News / Middle East

Arab Spring Not Enough to Blunt Corruption

This video image taken from Egyptian State Television shows the sons of  Hosni Mubarak, Alaa Mubarak, left and Gamal Mubarak as they  stand inside the  cage of mesh and iron bars in a Cairo courtroom Wednesday Aug. 3, 2011 as his historic trial began on c
This video image taken from Egyptian State Television shows the sons of Hosni Mubarak, Alaa Mubarak, left and Gamal Mubarak as they stand inside the cage of mesh and iron bars in a Cairo courtroom Wednesday Aug. 3, 2011 as his historic trial began on c
Rebecca Collard
For many Egyptians, Hussien Salem is a symbol of everything wrong with their old regime.

A close friend of former Egyptian President Hosni Mubarak, the businessman-turned-fugitive allegedly made millions off favorable deals thanks to his connections with the former regime. He now sits under house arrest in Spain, likely to be tried in absentia if Egypt’s request for extradition isn’t granted.

It was inequities like this special brand of crony capitalism that motivated many to take to the streets in 2011 asking for “Bread, Freedom and Social Justice”.

Transparency Corruption Index 2012Transparency Corruption Index 2012
x
Transparency Corruption Index 2012
Transparency Corruption Index 2012
Political and economic corruption was a key grievance for Arab Spring protestors, but overthrowing their long time leaders  has not been enough for them to gain faith in their new governments that continue to struggle with the former economic systems.

Despite ending three decades of Mubarak’s rule, according to a report released today by Transparency International, many in Egypt still perceive the country as corrupt. The same can be said for Tunisia, Libya and Yemen.

Transparency International’s annual Corruption Perception Index ranks 176 countries and territories based on interviews with businessmen, local and foreign investors and others who interact with the public sector. Most of the Arab Spring states still rank in the bottom half.

Moammar Gadhafi, who ruled Libya for over 40 years, was legendary for misallocating public resources and spending significant oil revenues on buying weapons and sponsoring rebels groups aboard. The uprising overthrew the Gadhafi regime and cost thousands of lives, but left Libya remains near the bottom of the index at 160 out of 176 states.

While it’s a slight improvement from last year, Arwa Hassan, Transparency International’s Middle East and North Africa outreach manager, said Libya is not alone.  Few Arab countries saw significant improvement.

“The general trend is that some countries have improved slightly, but some have deteriorated significantly,” Hassan said. “It does give an indication that there are still serious problems and lots of work needs to be done.”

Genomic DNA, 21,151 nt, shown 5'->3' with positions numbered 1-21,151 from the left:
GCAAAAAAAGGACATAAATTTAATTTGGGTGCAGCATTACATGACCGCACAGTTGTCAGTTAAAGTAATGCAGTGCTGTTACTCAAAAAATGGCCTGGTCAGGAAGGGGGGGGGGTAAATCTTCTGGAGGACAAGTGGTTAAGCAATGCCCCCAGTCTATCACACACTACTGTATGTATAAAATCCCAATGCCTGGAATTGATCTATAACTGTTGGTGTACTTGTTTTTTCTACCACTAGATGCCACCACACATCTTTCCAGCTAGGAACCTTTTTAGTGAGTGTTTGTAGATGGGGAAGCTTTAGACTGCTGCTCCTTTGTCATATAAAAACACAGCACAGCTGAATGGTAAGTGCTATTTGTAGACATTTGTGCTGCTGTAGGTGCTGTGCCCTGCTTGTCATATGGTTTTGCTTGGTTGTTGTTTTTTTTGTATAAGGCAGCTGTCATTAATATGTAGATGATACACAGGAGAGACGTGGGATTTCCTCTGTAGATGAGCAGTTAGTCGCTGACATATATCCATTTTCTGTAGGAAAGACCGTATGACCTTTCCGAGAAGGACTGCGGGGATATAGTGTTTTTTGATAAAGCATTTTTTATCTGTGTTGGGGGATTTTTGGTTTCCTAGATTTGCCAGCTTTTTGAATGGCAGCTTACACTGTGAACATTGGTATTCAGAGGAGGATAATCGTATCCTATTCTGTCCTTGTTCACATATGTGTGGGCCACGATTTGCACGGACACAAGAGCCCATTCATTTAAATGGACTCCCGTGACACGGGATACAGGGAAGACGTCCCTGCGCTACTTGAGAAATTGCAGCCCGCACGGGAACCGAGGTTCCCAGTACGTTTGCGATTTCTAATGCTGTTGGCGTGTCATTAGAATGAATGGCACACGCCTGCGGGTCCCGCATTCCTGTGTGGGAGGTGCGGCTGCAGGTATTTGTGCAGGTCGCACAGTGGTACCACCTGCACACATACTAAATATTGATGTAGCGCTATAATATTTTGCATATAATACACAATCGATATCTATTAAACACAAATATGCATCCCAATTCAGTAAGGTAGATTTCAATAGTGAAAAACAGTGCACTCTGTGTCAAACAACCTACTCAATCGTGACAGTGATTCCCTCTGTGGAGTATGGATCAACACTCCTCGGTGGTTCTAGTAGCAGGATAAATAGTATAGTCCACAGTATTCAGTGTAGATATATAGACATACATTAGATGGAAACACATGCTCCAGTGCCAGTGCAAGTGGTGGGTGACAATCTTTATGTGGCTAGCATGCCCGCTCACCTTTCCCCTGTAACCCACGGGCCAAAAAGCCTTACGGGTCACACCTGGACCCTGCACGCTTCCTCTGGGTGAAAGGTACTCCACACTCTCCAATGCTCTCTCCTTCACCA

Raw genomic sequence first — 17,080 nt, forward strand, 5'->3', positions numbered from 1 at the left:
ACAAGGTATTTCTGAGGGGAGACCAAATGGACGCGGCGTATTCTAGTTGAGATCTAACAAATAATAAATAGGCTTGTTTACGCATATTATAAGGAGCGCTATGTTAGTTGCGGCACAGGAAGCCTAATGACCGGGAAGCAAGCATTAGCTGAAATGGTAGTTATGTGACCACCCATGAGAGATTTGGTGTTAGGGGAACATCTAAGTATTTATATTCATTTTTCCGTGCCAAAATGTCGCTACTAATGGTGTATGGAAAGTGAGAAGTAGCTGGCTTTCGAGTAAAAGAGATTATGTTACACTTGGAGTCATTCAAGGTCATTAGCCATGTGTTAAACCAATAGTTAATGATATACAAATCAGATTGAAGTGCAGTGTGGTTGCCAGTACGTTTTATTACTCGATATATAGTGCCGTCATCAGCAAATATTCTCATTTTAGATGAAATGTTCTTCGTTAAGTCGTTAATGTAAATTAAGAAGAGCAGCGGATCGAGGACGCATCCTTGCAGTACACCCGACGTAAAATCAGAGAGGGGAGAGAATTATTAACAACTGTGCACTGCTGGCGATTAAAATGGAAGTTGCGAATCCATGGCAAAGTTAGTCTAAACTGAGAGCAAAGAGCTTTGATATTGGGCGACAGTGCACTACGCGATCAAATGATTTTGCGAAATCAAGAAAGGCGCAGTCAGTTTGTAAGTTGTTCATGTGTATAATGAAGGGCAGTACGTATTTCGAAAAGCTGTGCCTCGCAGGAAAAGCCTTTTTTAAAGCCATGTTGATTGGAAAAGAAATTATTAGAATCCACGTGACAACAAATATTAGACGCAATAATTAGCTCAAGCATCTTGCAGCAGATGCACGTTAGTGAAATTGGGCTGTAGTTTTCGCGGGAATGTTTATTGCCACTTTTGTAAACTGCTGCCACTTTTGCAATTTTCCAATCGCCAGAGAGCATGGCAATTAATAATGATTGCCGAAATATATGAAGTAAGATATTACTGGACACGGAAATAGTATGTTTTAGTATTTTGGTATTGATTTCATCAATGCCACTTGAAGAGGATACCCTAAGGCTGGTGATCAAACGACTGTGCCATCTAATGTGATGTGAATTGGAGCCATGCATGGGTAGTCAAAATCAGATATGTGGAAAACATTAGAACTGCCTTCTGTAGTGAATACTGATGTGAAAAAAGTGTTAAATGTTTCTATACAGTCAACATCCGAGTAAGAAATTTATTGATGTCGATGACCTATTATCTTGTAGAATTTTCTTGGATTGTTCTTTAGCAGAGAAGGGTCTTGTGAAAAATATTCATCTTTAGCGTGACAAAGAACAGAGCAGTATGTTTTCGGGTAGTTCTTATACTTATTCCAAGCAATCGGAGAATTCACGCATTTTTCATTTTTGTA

Transparency International, Middle East and North Africa regionTransparency International, Middle East and North Africa region
x
Transparency International, Middle East and North Africa region
Transparency International, Middle East and North Africa region
Tunisia dropped slightly after being the first country to oust their leader in what became the Arab Spring. Bahrain also dropped just slightly from 48 in 2010 to 53 this year after failing to achieve significant changes through their months of continued crackdown on anti-government protests.

Egypt dropped significantly—from 98 in 2010 to 118 in 2012.

Hassan said that while this may seem disappointing, it could be the post-uprising changes are slow to happen in the Arab world.

“One would expect to see some kind of improvement but it can take a while before changes take effect,”  Hassan said. “What will be very interesting will be next year[‘s] index and then we will really see if there are changes.”

Today the gap between the rich and poor in the Arab world remains wide.

In Egypt, international institutions like the World Bank are warning of a possible continued economic downturn.

Magda Kandil, executive director of the Egyptian Center for Economic Studies, said the lack of government regulation in Egypt allowed corruption to prevail and the fruits of growth to fall into the hands of a few.

“The economy at large was growing, but it was not trickling down,"  Kandil said of the Mubarak era.  She said  it was because of this endemic "crony capitalism" that liberalization policies had such destructive effects in the country.

But some in Egypt say the situation has actually worsened and the laws that benefited connected businessmen like  Salem, and allowed regular Egyptians to be extorted by officials, are being used by new leaders.

A key problem, said Mohamed El-Sawy, head of the Anti-Corruption Task Force at the Egyptian Junior Business Association, are laws that govern licensing and procurement are conflicting and unclear. He said there will often be several conflicting laws that govern even a single  transaction.